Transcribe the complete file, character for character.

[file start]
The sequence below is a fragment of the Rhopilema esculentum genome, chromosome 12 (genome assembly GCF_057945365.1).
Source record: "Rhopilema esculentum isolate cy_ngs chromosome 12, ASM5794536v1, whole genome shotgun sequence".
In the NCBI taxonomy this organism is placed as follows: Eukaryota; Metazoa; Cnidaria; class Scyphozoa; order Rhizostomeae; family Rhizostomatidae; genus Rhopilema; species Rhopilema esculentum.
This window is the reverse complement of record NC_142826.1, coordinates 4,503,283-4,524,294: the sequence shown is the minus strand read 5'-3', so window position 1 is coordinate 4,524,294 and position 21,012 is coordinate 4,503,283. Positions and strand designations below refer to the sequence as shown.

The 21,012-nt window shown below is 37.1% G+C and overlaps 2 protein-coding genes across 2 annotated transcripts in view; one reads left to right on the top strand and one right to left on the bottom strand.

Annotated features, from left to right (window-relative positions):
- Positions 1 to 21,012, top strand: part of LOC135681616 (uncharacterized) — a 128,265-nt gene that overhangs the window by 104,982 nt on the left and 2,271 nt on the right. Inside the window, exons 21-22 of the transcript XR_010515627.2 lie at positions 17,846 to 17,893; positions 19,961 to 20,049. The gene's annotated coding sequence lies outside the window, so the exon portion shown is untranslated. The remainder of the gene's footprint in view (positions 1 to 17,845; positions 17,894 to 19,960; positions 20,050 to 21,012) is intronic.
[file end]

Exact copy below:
The sequence below is a fragment of the Rhopilema esculentum genome, chromosome 12 (genome assembly GCF_057945365.1).
Source record: "Rhopilema esculentum isolate cy_ngs chromosome 12, ASM5794536v1, whole genome shotgun sequence".
In the NCBI taxonomy this organism is placed as follows: Eukaryota; Metazoa; Cnidaria; class Scyphozoa; order Rhizostomeae; family Rhizostomatidae; genus Rhopilema; species Rhopilema esculentum.
This window is the reverse complement of record NC_142826.1, coordinates 4,503,283-4,524,294: the sequence shown is the minus strand read 5'-3', so window position 1 is coordinate 4,524,294 and position 21,012 is coordinate 4,503,283. Positions and strand designations below refer to the sequence as shown.

The 21,012-nt window shown below is 37.1% G+C and overlaps 2 protein-coding genes across 2 annotated transcripts in view; one reads left to right on the top strand and one right to left on the bottom strand.

Annotated features, from left to right (window-relative positions):
- Positions 1 to 21,012, top strand: part of LOC135681616 (uncharacterized) — a 128,265-nt gene that overhangs the window by 104,982 nt on the left and 2,271 nt on the right. Inside the window, exons 21-22 of the transcript XR_010515627.2 lie at positions 17,846 to 17,893; positions 19,961 to 20,049. The gene's annotated coding sequence lies outside the window, so the exon portion shown is untranslated. The remainder of the gene's footprint in view (positions 1 to 17,845; positions 17,894 to 19,960; positions 20,050 to 21,012) is intronic.